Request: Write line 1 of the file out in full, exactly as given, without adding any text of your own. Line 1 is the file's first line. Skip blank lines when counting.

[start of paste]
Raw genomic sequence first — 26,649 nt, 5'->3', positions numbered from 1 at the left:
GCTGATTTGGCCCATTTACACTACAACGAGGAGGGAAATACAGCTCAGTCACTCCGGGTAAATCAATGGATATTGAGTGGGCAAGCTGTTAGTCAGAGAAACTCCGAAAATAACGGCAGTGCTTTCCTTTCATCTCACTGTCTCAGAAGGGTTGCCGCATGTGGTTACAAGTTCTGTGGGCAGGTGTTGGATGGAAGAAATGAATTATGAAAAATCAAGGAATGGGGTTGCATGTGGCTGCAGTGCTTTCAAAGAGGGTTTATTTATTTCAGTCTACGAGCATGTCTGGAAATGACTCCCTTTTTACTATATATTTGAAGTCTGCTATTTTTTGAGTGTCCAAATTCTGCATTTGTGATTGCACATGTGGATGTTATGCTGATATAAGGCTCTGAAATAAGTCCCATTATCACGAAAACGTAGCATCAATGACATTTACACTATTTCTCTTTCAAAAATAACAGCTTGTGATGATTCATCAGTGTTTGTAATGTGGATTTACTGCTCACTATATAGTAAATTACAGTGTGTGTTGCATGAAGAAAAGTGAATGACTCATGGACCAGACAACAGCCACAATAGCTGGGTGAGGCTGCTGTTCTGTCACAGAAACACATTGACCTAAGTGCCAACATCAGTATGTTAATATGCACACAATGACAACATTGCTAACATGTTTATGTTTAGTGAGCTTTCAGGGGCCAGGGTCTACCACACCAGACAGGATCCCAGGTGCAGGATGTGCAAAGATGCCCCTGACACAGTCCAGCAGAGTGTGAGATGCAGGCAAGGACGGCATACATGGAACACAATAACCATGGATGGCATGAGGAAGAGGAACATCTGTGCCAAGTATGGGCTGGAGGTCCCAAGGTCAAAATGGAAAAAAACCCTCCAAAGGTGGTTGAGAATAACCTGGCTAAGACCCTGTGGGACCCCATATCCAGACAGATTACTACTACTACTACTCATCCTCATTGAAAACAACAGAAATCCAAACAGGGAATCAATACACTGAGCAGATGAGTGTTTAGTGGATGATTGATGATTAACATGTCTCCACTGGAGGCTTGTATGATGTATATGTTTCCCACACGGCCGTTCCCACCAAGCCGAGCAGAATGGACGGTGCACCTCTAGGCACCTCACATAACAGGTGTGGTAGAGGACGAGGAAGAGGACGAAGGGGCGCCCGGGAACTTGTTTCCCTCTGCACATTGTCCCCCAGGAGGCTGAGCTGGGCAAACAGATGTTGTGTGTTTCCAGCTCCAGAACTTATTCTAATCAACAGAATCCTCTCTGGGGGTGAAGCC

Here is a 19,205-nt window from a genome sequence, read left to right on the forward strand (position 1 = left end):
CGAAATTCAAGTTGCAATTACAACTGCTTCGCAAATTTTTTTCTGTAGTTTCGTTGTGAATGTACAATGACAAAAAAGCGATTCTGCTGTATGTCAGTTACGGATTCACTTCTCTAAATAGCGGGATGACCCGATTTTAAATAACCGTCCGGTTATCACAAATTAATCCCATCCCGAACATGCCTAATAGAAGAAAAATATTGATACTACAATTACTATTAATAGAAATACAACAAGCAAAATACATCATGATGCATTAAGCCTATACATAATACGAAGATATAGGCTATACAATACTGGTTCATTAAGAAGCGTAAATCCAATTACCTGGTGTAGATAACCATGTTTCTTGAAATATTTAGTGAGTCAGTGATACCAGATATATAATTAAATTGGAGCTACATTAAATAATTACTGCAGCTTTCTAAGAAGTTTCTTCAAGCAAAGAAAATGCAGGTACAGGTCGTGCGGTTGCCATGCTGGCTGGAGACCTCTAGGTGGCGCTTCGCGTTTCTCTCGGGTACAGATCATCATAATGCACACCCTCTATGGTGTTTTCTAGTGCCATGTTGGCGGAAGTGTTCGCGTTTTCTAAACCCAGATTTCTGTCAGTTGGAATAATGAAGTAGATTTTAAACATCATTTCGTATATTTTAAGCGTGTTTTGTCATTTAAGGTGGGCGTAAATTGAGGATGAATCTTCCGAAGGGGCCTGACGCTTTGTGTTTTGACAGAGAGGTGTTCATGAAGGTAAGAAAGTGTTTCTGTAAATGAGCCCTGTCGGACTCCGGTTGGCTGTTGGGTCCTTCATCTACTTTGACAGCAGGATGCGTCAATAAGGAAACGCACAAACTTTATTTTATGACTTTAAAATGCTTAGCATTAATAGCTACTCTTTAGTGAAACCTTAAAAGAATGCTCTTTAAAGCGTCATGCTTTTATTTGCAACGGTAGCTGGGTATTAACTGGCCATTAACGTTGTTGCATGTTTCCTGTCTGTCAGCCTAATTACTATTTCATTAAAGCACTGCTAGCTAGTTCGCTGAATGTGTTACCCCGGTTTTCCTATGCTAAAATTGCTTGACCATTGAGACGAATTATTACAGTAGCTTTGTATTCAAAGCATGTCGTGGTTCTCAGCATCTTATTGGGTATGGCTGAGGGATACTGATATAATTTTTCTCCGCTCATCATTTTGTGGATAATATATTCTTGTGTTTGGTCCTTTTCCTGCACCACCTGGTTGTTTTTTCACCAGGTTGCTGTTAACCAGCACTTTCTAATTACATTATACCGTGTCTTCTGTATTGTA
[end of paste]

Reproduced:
Raw genomic sequence first — 26,649 nt, 5'->3', positions numbered from 1 at the left: